A 30 year-old female presented to the ED with vomiting and diarrhea that began 4 hours ago. This was associated with crampy periumbilical pain. Her vitals signs were stable and she was afebrile. Her abdominal examination was benign, with no peritoneal findings and a negative Murphy’s sign.
Her labs were remarkable for slightly elevated WBC 12, normal lipase, bilirubin 9, and slightly elevated transaminases (AST 94, ALT 61, ALP 53).
After 1L of normal saline and gravol her symptoms have resolved and she wants to go home.
What would you do?
Based on the slightly elevated transaminases, a focused RUQ point-of-care ultrasound was performed.
In this clip, a gallstone is clearly visible in the body of the gallbladder. However, the wall was not thickened (<3mm) and there was no pericholecystic fluid. She was also not tender over the gallbladder (negative sonographic Murphy's sign). But can you see anything else abnormal?
A dilated common bile duct can be seen in the porta hepatis.
By following this down caudally, we can see an echogenic structure within it with posterior acoustic shadowing consistent with a common bile duct stone.
In this clip, a stone can be seen within the head of the pancreas.
The patient was admitted to general surgery with a diagnosis of choledocholithiasis. Radiology ultrasound confirmed the POCUS findings and were also suggestive of early cholangitis.
Assessment of the common bile duct (CBD) is not generally part of ED biliary POCUS, since most patients with CBD pathology will usually have abnormalities on their gallbladder ultrasound or blood tests. However, occasionally a dilated common bile duct can be a helpful finding and can lead to a change in management.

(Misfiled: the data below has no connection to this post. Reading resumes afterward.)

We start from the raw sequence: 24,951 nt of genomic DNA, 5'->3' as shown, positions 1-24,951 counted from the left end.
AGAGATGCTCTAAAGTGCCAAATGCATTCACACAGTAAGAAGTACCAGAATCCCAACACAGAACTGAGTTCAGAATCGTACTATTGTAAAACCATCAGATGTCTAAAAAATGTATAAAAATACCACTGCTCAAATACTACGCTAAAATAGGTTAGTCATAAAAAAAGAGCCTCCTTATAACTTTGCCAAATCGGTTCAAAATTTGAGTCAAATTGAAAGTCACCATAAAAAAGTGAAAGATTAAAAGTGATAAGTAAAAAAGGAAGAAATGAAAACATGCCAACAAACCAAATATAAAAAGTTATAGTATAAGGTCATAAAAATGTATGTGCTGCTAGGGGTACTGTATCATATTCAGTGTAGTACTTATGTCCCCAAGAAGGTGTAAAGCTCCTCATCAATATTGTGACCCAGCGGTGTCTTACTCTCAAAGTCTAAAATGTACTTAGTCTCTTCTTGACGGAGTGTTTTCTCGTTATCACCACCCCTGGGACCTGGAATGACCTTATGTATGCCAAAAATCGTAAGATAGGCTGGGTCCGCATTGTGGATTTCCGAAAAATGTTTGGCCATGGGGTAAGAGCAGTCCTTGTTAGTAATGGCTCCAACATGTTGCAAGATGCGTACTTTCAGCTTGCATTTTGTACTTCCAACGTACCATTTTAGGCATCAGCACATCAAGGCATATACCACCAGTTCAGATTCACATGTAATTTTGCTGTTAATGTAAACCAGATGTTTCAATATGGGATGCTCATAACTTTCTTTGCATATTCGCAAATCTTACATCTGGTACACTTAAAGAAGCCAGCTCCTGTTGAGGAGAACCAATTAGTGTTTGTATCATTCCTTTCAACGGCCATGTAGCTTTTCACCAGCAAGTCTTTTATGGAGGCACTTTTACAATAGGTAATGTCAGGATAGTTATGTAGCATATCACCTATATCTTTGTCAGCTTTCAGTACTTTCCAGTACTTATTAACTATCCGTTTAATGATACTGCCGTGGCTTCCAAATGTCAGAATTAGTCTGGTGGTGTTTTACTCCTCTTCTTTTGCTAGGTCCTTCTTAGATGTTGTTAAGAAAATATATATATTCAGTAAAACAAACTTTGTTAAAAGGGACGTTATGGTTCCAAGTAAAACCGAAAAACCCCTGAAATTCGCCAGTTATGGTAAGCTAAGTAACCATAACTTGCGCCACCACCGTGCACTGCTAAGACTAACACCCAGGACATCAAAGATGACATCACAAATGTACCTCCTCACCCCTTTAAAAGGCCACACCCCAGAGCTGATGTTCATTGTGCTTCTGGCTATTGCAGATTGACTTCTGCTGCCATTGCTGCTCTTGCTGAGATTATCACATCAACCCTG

The common bile duct is found anterior to the portal vein in the porta hepatis. It can be differentiated from other vascular structures such as the hepatic artery and portal vein by its absence of flow on colour Doppler. The CBD should be measured from inner wall to inner wall. The normal diameter is lesss than 6mm, or the first digit of the patient’s age (eg. 8mm for 80yo). It is often dilated up to 1cm in patients with previous cholecystectomy.
If a dilated CBD is seen, try to follow it distally to the pancreas to try to visualize an obstructing stone. These require prompt referral especially if there are any infectious symptoms suggestive of cholangitis.
In this case, the finding of a dilated CBD and distal stone led us to avoid a potentially dangerous misdiagnosis of ‘gastroenteritis’. The patient underwent successful ERCP and had an uneventful recovery.